In addition to deviations resulting from the inherent elasticity of the stencil, deviations in the desired location of the printed pattern may also occur because the material 2 has been wrongly positioned on the printing table, despite the presence of registration means 1a, 1b thereon, thereby requiring the possibility of adjusting the master pattern in relation to the said material, so that the printed pattern is located in precisely the desired position thereon.
The position of the material 2 on the printing table 1 is established by means of two optical scanning and printing units 5, 5', each of which is located on a respective opposite side of the printing table and adapted to scan and sense a respective index mark. The two units 5, 5' are mutually identical and hence only the unit 5 will be described in detail hereinafter.
Adjustments to the positional setting of the stencil-frame 3, in order to bring the master pattern 4a into correct relationship with the material 2, so that the printed pattern 4b is located correctly thereon, are effected with the aid of three frame-displacing devices 6, 7 and 8. To this end, the devices 6 and 7 are arranged to act upon a mutually common point 9 on the frame 3, whereas the device 8 is arranged to act on the frame at a point 10 thereon located directly opposite the point 9.
The frame-displacing device 6 of this embodiment has the form of a stepping-motor 6a and an arm 6b which can be displaced axially with the aid of the motor 6a and which, in practice, has a longer length than the illustrated arm.
Similarly, the device 7 comprises a stepping-motor 7a and an arm 7b axially displaceable with the aid of the motor 7a, and the device 8 comprises a stepping-motor 8a and an arm 8b which can be displaced axially by means of the motor 8a.
It will be understood that adjustment to the position of the stencil frame constitutes only one of a number of possible positional adjustments which can be made and that the devices 6, 7 and 8 could be arranged to act discretely on the table and/or directly on the material 2.
The position to which the sensing unit 5 need be set in relation to the printing table 1, the stencil or the machine frame in order to carry out its scanning and sensing function is established with the aid of two position sensing devices 11 and 12. In the illustrated embodiment this setting position is evaluated in relation to the machine frame.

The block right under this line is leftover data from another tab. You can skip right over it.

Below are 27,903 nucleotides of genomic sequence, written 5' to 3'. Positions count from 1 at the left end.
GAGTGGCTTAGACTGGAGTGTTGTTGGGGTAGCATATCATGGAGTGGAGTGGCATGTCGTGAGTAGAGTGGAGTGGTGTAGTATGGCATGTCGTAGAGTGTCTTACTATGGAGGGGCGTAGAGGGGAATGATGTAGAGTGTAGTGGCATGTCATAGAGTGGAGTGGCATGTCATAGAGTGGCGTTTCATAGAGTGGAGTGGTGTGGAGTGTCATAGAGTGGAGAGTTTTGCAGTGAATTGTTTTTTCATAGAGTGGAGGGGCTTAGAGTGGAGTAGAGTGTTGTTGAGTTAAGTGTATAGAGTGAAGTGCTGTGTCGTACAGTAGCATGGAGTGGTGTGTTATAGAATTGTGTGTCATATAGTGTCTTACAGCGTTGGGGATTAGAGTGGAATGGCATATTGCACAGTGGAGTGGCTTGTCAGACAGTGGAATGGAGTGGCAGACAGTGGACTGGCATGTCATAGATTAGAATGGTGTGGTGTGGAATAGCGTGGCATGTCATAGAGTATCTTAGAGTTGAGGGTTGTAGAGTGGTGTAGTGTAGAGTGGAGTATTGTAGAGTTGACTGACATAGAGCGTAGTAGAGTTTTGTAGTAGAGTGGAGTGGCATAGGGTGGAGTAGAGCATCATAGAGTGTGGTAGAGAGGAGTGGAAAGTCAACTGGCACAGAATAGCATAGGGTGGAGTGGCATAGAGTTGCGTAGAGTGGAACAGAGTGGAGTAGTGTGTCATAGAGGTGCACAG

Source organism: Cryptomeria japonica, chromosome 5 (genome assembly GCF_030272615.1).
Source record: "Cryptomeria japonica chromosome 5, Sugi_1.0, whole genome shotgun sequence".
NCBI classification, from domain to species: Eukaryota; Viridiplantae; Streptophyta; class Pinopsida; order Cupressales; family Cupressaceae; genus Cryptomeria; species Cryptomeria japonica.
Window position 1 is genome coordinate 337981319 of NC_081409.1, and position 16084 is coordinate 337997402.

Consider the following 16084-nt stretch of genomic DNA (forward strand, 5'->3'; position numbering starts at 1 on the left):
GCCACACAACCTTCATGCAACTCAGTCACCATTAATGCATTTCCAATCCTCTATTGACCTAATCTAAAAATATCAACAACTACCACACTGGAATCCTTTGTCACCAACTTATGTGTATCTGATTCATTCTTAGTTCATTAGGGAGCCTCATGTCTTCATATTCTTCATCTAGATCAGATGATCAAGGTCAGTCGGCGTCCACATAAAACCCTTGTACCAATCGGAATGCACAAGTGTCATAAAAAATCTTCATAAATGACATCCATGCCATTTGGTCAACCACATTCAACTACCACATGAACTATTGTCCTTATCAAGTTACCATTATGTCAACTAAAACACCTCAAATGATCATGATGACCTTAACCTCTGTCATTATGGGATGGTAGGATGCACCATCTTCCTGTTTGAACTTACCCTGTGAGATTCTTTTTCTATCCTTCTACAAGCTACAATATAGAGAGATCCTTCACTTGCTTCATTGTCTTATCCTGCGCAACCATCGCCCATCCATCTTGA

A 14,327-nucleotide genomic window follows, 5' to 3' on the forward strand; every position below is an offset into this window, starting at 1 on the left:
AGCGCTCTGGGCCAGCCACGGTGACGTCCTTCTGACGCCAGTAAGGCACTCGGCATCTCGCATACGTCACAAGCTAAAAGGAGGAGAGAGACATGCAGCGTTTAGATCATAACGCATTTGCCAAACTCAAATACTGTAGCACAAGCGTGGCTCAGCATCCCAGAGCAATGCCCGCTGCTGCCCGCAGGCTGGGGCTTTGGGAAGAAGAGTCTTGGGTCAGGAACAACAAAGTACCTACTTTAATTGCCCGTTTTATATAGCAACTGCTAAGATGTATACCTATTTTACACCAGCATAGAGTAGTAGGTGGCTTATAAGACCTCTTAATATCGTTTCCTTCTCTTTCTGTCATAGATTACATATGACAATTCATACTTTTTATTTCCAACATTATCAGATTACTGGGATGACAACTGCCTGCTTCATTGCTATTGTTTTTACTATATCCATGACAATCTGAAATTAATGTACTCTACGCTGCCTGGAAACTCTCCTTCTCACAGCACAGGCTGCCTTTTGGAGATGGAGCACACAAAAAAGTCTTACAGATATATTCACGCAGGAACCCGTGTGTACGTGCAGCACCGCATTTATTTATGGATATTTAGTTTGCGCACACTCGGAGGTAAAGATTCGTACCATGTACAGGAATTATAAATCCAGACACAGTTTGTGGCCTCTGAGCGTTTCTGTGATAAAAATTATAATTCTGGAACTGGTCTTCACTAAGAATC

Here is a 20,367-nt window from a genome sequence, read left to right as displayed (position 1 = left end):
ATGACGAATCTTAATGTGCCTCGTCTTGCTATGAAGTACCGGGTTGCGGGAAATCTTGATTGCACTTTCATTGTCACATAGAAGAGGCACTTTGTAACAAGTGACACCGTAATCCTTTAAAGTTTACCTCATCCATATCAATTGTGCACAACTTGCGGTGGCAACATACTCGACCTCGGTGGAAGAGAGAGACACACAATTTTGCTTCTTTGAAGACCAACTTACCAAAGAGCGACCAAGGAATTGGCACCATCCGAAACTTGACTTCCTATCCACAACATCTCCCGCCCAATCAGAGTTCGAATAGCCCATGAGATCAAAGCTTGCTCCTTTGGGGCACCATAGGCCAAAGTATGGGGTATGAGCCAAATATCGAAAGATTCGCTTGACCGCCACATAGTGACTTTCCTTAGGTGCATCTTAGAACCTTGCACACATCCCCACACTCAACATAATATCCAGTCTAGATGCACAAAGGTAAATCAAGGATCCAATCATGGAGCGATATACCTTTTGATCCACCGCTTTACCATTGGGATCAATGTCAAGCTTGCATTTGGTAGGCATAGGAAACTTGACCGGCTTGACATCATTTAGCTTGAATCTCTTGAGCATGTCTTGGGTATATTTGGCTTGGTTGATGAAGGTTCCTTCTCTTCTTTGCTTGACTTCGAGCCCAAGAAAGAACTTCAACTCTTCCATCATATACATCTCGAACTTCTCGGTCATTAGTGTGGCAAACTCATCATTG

The scanning and sensing unit of this embodiment comprises a video camera 5b retailed by RETICON, U.S.A., under the designation MC521, an arm 5c, and an optical sensing means 5d. The camera is connected, via a transmission line 5a, to a control unit 14, to which there is sent an image of the index mark evaluated by the sensing means 5d, the control unit 14 being a unit retailed by RETICON under the designation RS 521.
The control unit 14 is connected by a transmission line 15 to a monitor in the form of an oscilloscope 16, and by a transmission line 17 to a signal converter 18, retailed by INTEL, USA under designation ICS 920.
The signal converter 18 is connected by means of a transmission line 19 to a central unit 20, which is described more fully hereinafter with reference to FIG. 2.
The stencil-frame displacing devices 6, 7, 8 are mutually identical and comprise stepping-motors retailed by MICRO-CONTROLE, Paris, France under designation UP 70-40.
Each of the devices, 6, 7, 8 is connected by a respective cable 6c, 7c, 8c to a power supply device 21 retailed by MICRO-CONTROLE under designation IP-28, this power supply device being connected through a cable 25 to an indexing unit 23, which is connected in turn to the central unit by means of a cable 22.
Each of the position sensing means 11 and 12 comprises an absolute coder retailed by LEINE & LINDE, Stockholm, Sweden, under designation 7306, and is connected to the central unit 20 by means of a respective line 11a and 12a.
The central unit 20 controls, via a line 25, a signal converter 26 which is similar to the signal converter 18 and which is connected by a line 27 to a programmeable control circuit 28, such circuits being necessary for the operation of all silkscreen printers. Since this control circuit is known per se and since all skilled in this art are aware of where signals significant to desired functions shall be applied in the circuit, no further description will be given of this particular circuit. The control circuits are normally adapted to the type of machine concerned.
It will be understood that the illustrated blocks 18, 20, 21, 23 and 26 comprise parts which are physically combined to form a complete control assembly, here reference 33, incorporated in a central control centre 33', and that in FIG. 1 these blocks have been illustrated as separate entities external of the control centre 33' merely for the sake of clarity.